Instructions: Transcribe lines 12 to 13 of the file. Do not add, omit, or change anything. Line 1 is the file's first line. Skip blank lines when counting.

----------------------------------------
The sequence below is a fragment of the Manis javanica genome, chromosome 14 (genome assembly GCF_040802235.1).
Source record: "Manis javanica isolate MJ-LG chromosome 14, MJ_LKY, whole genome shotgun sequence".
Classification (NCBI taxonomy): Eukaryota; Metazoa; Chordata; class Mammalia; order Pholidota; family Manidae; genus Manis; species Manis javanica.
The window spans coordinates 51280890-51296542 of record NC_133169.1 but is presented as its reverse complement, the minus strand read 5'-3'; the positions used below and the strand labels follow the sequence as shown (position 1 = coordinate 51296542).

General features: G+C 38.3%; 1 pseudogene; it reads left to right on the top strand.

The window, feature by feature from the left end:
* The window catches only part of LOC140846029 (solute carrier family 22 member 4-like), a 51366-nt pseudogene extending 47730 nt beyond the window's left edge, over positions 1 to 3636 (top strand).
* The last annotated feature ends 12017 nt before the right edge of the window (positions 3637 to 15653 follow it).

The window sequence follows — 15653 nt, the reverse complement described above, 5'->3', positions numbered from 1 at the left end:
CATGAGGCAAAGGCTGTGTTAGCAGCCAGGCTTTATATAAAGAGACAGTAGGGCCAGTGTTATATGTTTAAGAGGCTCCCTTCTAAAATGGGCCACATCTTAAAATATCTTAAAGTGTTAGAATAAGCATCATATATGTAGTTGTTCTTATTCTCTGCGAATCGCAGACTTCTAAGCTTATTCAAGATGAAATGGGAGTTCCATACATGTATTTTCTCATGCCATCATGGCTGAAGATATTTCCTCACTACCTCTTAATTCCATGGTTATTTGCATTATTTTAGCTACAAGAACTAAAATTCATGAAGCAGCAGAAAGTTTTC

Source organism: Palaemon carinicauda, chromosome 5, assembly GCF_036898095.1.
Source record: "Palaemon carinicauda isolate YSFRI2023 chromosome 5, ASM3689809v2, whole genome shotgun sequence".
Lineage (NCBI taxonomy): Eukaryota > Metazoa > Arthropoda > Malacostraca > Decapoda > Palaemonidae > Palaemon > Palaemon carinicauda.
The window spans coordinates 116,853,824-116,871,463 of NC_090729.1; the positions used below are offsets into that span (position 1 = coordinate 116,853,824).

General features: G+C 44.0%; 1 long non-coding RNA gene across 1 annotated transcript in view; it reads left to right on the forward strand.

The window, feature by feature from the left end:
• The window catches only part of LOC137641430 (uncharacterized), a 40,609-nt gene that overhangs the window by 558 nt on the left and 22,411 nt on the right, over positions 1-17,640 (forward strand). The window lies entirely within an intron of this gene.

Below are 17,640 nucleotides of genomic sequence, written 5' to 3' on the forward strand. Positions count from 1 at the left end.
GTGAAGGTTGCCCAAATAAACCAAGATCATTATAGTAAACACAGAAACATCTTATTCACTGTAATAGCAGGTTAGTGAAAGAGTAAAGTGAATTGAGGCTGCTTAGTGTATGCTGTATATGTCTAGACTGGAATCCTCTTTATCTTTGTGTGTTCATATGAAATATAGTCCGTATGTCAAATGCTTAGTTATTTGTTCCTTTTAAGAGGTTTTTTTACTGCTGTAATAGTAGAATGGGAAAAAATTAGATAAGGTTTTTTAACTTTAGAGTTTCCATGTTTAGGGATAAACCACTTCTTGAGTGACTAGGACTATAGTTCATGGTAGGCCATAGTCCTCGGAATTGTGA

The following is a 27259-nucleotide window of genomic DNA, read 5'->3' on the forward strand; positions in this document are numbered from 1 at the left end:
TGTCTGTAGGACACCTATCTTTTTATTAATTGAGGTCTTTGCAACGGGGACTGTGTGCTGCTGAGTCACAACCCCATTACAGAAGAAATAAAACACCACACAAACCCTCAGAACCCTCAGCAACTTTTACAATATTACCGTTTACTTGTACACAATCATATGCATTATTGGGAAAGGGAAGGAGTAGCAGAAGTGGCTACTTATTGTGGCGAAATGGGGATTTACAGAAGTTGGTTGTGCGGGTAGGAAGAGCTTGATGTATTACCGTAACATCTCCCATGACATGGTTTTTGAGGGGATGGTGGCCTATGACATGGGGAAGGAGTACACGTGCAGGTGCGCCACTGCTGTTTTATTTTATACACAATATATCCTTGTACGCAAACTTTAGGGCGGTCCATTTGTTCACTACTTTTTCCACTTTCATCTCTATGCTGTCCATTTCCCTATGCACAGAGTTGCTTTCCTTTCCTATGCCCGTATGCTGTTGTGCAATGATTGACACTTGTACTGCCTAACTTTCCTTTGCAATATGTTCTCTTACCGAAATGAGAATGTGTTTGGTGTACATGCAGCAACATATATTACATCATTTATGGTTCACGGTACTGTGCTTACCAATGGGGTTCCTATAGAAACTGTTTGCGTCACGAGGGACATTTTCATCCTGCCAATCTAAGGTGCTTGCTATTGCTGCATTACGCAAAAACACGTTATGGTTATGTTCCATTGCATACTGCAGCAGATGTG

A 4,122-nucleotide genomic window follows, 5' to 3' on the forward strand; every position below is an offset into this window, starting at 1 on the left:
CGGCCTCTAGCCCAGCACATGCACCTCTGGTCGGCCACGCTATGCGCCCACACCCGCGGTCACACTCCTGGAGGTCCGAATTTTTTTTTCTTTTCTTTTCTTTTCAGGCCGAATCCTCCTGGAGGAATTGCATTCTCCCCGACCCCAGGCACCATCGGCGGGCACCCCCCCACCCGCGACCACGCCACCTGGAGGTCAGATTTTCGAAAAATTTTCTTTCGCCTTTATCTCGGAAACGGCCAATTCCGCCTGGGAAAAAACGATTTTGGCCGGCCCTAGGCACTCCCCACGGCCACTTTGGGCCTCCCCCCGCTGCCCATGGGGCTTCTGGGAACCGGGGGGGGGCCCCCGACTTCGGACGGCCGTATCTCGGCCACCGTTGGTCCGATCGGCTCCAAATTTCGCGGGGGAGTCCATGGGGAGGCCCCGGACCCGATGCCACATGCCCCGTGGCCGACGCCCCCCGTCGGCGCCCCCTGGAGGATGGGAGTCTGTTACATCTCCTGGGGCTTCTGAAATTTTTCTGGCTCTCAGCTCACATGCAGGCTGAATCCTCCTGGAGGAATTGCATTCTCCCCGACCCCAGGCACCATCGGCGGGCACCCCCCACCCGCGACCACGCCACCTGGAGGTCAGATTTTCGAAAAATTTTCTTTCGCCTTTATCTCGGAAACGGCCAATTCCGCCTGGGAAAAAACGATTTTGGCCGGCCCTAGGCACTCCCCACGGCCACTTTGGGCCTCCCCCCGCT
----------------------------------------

Source record: "Palaemon carinicauda isolate YSFRI2023 chromosome 5, ASM3689809v2, whole genome shotgun sequence".
Lineage (NCBI taxonomy): Eukaryota > Metazoa > Arthropoda > Malacostraca > Decapoda > Palaemonidae > Palaemon > Palaemon carinicauda.